harbar.net component based software & platform hygiene

The days of documents are *not* numbered

Print | posted on Sunday, March 08, 2009 12:04 AM

SharePoint Joel has some good points over on his recent post regarding the waste of space that most documents are. Certainly I can agree with this – I’ve seen and produced enough of these things over the years – a few unfortunate souls have even read the ones with my name on the front! I guess apologies are in order to you all at this point :)

However, such a generalization is extremely dangerous albeit it a good controversy for debate. (Darn, now I’m humming that guitar lick).

The bottom line here is it depends upon the content. All this social computing stuff is amazingly interesting, especially the way things morph from their intended original purpose into something different no one expected. However, there will always be the next new thing. Twitter for example – well you know I’ve seen that before quite some years ago. It was called IRC.

Regardless of the tools used to create and consume content, there is one constant. CONTENT IS KING. This has always been the case, from the invention of the printing press to the development of Surface. Nothing matters if the content is crap.

There’s a ton of things for which the waste of space document is entirely inappropriate. Take technical design specifications – is that the best way to capture the intent of those who take requirements (if they are lucky to have them) and produce a spec? Probably not, but it is a *good* way. In the ideal world there are a groups of artifacts that would make up the Spec. This is where simple social computing tools can help, wikis being the most obvious example. Blogs however are crap. I’m sorry but one of the biggest complaints I get from customers and students is that there is way too much fragmentation, it’s the old chestnut, “where can i find good info on technology XXX?”.

But here’s the thing – big ass spec docs are only as good as the ability of the authors to articulate their intent. And if the author is employed to produce specs or are otherwise thinking themselves an “architect” they should have these skills, if they don’t they shouldn’t be writing the document. I doubt the designers of skyscrapers, airports, bridges or commercial jet airliners, or those at NASA would agree with the statement that the “documents day’s are numbered” [sic].

Writing is an art and a science. Surely the key goal here is to improve the content, not signal the pre-mature death of a “format” which has driven innovation for centuries across the globe? I’m an admitted grumpy old git who bemoans the shocking state of high school English (in the UK). It’s *our* language and we can’t even teach our own children how to use it. Never mind actually use a pen! The waste of space document is a symptom of many things, not least of which is the ability of the writers. Makes sense no? Guess what, one of the best ways to improve as a writer is to read. The more you read, the more you learn (even when reading rubbish).

Another thing to fundamentally understand here is that complicated topics or simple ones with many side aspects to consider cannot be effectively distilled into bullet points or 140 character tweets. The written word remains one of the most effective forms of communication and there’s no time soon that will change. That’s why movie scripts are done that way as one of literally millions of examples. Take my pretty lame Central Admin High Availability article I posted recently. Other than teaching in a classroom situation, how could I have better articulated that topic? Sure a wiki is interesting here, but that article is effectively a document. Indeed many people have asked me for it as a PDF which they could of course generate themselves albeit in breach of copyright laws.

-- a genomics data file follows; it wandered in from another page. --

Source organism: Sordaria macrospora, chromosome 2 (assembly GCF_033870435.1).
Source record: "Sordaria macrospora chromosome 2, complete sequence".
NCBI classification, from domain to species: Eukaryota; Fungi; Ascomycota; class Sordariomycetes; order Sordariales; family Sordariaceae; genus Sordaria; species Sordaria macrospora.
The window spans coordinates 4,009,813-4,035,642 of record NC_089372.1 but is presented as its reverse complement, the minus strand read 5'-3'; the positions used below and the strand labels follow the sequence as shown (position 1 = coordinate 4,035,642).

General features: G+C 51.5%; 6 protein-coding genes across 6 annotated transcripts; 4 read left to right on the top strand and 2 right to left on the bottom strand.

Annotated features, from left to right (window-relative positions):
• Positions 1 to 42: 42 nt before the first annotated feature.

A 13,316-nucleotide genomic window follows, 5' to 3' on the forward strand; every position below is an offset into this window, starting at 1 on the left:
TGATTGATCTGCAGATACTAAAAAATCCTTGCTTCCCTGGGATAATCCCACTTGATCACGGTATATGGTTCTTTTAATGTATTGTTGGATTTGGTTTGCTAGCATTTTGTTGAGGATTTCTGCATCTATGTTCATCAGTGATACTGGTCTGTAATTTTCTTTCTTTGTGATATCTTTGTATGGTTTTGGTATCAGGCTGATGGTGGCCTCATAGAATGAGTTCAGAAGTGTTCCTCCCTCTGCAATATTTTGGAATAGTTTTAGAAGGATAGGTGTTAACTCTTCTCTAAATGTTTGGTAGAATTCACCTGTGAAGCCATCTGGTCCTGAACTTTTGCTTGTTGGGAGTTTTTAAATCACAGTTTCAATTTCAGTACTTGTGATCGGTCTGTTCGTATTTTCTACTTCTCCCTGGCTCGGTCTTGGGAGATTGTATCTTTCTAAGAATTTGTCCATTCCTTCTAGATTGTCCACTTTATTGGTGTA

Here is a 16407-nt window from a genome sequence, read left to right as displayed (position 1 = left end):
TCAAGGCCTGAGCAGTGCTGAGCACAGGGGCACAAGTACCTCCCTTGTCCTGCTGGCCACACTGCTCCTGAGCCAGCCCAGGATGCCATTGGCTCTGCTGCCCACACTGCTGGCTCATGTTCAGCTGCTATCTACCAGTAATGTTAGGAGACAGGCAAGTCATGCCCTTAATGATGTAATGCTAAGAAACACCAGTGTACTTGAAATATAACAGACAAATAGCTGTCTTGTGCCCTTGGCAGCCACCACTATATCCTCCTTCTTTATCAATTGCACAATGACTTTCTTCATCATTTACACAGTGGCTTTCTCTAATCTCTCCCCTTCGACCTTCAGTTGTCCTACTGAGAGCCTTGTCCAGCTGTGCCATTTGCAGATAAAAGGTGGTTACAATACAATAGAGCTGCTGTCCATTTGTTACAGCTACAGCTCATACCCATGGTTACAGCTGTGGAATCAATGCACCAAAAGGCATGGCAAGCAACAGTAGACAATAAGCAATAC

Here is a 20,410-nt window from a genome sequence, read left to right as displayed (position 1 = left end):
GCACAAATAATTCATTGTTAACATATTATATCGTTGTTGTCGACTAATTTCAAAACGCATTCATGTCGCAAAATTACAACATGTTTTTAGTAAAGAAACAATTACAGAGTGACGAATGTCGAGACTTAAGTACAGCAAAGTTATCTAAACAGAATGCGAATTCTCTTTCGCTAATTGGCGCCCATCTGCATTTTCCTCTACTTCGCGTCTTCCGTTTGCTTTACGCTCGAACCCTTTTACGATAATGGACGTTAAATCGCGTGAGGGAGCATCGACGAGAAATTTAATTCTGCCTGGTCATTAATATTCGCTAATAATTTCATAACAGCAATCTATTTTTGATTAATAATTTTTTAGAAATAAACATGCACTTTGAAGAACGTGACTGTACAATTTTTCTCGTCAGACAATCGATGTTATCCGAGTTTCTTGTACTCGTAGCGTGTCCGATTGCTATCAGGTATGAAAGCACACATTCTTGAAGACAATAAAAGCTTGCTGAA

So yes Social Computing is at the forefront of providing the ability to better produce and consume artifacts. The XML file formats introduced with Office 2007 offer a startling glimpse of opportunity afforded by extensibility – viewing a “file” on surface, for example. However where are the tools for aggregating all the assets, making them easy to navigate, search, retrieve, consume and be protected?

We’re not really talking about Social Computing here at all, we’re talking about Content Management – stick Enterprise in front if your marketing guys thinks that’s important, but take my word for it – it isn’t. And Content Management is all about, wait for it, Content. Without it, the management is worthless.

Think about all the processes and so on that are based on their key artifacts being documents. Think about the likelihood your project manager or dev lead would accept tweets for a spec :) There are culture change issues of magnitude in the mix.

And how about one of the single biggest barriers to Social Computing becoming truly effective – multi-lingual. 100% of my twitter followers (all six of them :)) must speak English. It consistently amazes me that many people simply ignore the fact that are quite a lot of humans that don’t. Translating documents (written word) is fraught with risk, but it can be done. Translating tweets (SMS), I think you see what I’m getting at. :)

It is a hugely interesting area and the opportunity for innovation is incredible, but the documents days are not numbered. Far from it. But i do wish that waste of space TDS docs would die :)